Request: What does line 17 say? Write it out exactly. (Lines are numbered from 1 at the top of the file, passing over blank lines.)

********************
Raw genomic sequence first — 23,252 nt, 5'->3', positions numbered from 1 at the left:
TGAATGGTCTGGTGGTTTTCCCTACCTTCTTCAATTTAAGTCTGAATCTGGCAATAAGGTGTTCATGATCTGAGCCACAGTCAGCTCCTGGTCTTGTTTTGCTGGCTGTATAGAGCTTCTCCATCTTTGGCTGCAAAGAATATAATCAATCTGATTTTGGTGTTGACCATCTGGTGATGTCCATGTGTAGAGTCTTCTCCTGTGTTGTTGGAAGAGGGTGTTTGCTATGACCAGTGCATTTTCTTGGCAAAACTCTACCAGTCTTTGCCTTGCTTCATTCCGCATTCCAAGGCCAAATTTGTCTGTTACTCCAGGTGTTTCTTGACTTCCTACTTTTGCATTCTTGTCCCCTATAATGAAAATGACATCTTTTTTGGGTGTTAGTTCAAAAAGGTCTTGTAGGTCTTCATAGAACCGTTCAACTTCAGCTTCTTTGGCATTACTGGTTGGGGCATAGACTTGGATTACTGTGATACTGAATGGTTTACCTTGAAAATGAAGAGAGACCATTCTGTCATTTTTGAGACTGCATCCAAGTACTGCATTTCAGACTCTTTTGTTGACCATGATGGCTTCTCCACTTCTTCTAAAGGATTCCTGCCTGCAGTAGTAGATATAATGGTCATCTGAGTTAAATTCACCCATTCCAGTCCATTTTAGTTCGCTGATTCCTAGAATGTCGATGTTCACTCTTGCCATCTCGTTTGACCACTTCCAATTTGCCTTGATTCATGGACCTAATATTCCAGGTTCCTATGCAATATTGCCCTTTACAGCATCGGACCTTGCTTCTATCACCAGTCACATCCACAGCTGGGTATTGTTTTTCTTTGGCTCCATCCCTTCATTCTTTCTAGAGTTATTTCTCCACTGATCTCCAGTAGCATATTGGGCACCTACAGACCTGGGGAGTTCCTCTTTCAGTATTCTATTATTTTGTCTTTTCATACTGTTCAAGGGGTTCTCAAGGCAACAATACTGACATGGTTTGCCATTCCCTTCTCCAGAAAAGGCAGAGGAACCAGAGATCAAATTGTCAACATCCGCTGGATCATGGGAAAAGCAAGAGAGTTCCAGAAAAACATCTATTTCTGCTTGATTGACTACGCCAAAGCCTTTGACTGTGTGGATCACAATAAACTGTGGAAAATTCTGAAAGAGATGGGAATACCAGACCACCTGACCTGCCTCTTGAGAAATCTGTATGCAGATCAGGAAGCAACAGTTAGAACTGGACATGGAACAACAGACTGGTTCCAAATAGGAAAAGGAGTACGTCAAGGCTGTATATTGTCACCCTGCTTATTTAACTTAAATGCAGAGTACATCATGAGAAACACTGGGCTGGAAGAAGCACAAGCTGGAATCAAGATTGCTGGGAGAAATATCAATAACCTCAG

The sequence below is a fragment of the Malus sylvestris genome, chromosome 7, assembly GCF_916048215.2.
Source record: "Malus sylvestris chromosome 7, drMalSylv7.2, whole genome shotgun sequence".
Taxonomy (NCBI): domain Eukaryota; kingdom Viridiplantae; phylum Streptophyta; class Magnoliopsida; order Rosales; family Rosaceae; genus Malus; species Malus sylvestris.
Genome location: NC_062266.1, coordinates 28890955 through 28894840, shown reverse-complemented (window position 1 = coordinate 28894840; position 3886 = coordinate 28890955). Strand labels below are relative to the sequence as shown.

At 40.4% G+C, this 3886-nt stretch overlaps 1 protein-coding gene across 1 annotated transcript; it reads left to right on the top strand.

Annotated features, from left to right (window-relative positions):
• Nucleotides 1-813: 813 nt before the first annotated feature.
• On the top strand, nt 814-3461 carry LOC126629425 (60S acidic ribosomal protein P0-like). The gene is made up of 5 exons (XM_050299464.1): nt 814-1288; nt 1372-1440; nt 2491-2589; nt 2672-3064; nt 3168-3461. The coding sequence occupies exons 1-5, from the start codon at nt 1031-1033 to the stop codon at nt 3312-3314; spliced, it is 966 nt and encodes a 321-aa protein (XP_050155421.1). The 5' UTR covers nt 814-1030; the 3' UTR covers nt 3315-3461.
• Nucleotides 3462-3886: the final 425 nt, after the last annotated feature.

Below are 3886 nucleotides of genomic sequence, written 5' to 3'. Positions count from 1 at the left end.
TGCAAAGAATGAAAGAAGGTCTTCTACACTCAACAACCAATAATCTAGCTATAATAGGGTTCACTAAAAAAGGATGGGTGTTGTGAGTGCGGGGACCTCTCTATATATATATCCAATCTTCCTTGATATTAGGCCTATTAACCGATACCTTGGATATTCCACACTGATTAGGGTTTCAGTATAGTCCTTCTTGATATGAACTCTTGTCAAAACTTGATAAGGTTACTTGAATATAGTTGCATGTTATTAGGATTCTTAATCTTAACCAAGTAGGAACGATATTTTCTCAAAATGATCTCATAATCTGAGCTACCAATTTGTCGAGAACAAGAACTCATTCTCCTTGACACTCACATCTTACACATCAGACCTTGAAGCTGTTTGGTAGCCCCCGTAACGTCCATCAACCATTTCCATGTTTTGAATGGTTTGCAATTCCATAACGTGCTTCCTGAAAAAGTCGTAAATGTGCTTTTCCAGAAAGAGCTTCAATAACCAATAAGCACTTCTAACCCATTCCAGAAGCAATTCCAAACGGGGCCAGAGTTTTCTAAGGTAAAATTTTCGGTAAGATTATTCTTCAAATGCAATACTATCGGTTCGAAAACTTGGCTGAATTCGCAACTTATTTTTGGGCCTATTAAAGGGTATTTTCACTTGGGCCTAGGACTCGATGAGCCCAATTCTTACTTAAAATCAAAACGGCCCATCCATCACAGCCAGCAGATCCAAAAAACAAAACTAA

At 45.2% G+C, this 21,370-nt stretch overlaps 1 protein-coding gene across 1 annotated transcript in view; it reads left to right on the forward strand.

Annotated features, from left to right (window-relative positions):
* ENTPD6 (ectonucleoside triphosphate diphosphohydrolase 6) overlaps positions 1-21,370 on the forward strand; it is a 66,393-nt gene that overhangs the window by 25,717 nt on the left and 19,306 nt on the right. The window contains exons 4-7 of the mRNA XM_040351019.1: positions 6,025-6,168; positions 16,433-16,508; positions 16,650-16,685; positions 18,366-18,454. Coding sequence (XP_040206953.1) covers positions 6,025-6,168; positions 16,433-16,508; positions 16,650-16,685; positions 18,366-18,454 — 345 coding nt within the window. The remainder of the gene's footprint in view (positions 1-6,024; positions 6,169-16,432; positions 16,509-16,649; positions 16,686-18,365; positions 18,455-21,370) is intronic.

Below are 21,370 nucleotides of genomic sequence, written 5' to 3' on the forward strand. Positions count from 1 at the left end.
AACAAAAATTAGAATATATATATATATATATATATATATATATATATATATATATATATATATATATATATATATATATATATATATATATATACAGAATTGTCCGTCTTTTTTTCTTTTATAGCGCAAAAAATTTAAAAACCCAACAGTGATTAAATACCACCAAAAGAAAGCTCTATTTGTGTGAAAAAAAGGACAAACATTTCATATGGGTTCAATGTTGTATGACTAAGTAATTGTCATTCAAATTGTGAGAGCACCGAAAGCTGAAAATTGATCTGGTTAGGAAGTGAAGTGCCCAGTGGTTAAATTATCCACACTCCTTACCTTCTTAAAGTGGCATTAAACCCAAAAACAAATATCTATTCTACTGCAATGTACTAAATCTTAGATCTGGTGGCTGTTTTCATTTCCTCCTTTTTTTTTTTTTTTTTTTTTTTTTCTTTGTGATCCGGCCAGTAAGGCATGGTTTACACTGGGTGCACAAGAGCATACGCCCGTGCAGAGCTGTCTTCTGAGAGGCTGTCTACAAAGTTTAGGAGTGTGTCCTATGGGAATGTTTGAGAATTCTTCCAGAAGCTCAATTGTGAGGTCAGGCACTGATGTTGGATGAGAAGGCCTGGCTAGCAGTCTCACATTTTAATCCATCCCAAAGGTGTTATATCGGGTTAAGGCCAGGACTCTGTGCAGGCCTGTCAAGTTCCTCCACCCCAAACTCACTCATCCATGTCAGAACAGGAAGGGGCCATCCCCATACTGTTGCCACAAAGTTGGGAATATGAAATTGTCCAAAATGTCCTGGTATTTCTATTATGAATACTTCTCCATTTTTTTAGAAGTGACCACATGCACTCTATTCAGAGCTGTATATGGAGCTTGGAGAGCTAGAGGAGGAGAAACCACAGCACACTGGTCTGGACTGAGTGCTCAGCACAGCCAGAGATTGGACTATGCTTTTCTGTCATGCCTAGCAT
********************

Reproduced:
Below are 21,370 nucleotides of genomic sequence, written 5' to 3' on the forward strand. Positions count from 1 at the left end.